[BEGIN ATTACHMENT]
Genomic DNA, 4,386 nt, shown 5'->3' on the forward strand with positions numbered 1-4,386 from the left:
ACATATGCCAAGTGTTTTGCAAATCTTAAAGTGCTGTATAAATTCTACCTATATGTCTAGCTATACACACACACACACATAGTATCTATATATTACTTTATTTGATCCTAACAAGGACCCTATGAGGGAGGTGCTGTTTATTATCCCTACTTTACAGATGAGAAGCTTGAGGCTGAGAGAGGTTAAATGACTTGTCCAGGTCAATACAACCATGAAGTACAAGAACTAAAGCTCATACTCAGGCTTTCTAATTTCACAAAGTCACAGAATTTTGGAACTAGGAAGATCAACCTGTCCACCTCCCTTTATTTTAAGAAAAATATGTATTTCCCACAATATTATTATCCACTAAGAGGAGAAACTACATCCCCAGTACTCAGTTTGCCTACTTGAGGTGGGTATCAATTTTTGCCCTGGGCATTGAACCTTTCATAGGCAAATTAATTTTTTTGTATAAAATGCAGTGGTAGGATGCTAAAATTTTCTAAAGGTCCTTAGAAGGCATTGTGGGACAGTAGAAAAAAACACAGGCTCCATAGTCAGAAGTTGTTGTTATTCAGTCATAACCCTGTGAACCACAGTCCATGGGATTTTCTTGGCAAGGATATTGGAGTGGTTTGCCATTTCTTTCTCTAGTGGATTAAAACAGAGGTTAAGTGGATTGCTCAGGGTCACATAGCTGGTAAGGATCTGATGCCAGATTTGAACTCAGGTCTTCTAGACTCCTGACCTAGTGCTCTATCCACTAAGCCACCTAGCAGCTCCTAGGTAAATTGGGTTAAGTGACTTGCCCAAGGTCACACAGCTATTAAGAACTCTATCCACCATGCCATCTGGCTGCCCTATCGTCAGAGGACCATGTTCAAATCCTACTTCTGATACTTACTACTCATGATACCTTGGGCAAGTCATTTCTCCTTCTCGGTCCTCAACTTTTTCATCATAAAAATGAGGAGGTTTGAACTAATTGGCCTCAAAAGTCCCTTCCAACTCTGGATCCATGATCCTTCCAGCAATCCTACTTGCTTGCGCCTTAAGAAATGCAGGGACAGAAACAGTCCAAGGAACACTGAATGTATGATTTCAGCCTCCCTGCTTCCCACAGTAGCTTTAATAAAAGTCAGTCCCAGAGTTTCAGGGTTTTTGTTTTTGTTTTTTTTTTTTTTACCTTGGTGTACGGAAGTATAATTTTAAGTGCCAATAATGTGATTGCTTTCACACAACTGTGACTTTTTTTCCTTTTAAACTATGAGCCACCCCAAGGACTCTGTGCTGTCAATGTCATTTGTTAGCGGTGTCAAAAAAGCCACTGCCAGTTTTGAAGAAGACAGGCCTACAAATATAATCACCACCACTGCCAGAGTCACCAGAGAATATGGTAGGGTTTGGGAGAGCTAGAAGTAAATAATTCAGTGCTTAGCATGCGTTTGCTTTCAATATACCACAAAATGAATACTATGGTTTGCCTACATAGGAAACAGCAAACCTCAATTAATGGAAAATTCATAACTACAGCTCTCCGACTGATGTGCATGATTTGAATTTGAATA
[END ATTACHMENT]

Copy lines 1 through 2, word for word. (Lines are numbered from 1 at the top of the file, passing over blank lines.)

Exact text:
Genomic DNA, 4,386 nt, shown 5'->3' on the forward strand with positions numbered 1-4,386 from the left:
ACATATGCCAAGTGTTTTGCAAATCTTAAAGTGCTGTATAAATTCTACCTATATGTCTAGCTATACACACACACACACATAGTATCTATATATTACTTTATTTGATCCTAACAAGGACCCTATGAGGGAGGTGCTGTTTATTATCCCTACTTTACAGATGAGAAGCTTGAGGCTGAGAGAGGTTAAATGACTTGTCCAGGTCAATACAACCATGAAGTACAAGAACTAAAGCTCATACTCAGGCTTTCTAATTTCACAAAGTCACAGAATTTTGGAACTAGGAAGATCAACCTGTCCACCTCCCTTTATTTTAAGAAAAATATGTATTTCCCACAATATTATTATCCACTAAGAGGAGAAACTACATCCCCAGTACTCAGTTTGCCTACTTGAGGTGGGTATCAATTTTTGCCCTGGGCATTGAACCTTTCATAGGCAAATTAATTTTTTTGTATAAAATGCAGTGGTAGGATGCTAAAATTTTCTAAAGGTCCTTAGAAGGCATTGTGGGACAGTAGAAAAAAACACAGGCTCCATAGTCAGAAGTTGTTGTTATTCAGTCATAACCCTGTGAACCACAGTCCATGGGATTTTCTTGGCAAGGATATTGGAGTGGTTTGCCATTTCTTTCTCTAGTGGATTAAAACAGAGGTTAAGTGGATTGCTCAGGGTCACATAGCTGGTAAGGATCTGATGCCAGATTTGAACTCAGGTCTTCTAGACTCCTGACCTAGTGCTCTATCCACTAAGCCACCTAGCAGCTCCTAGGTAAATTGGGTTAAGTGACTTGCCCAAGGTCACACAGCTATTAAGAACTCTATCCACCATGCCATCTGGCTGCCCTATCGTCAGAGGACCATGTTCAAATCCTACTTCTGATACTTACTACTCATGATACCTTGGGCAAGTCATTTCTCCTTCTCGGTCCTCAACTTTTTCATCATAAAAATGAGGAGGTTTGAACTAATTGGCCTCAAAAGTCCCTTCCAACTCTGGATCCATGATCCTTCCAGCAATCCTACTTGCTTGCGCCTTAAGAAATGCAGGGACAGAAACAGTCCAAGGAACACTGAATGTATGATTTCAGCCTCCCTGCTTCCCACAGTAGCTTTAATAAAAGTCAGTCCCAGAGTTTCAGGGTTTTTGTTTTTGTTTTTTTTTTTTTTACCTTGGTGTACGGAAGTATAATTTTAAGTGCCAATAATGTGATTGCTTTCACACAACTGTGACTTTTTTTCCTTTTAAACTATGAGCCACCCCAAGGACTCTGTGCTGTCAATGTCATTTGTTAGCGGTGTCAAAAAAGCCACTGCCAGTTTTGAAGAAGACAGGCCTACAAATATAATCACCACCACTGCCAGAGTCACCAGAGAATATGGTAGGGTTTGGGAGAGCTAGAAGTAAATAATTCAGTGCTTAGCATGCGTTTGCTTTCAATATACCACAAAATGAATACTATGGTTTGCCTACATAGGAAACAGCAAACCTCAATTAATGGAAAATTCATAACTACAGCTCTCCGACTGATGTGCATGATTTGAATTTGAATA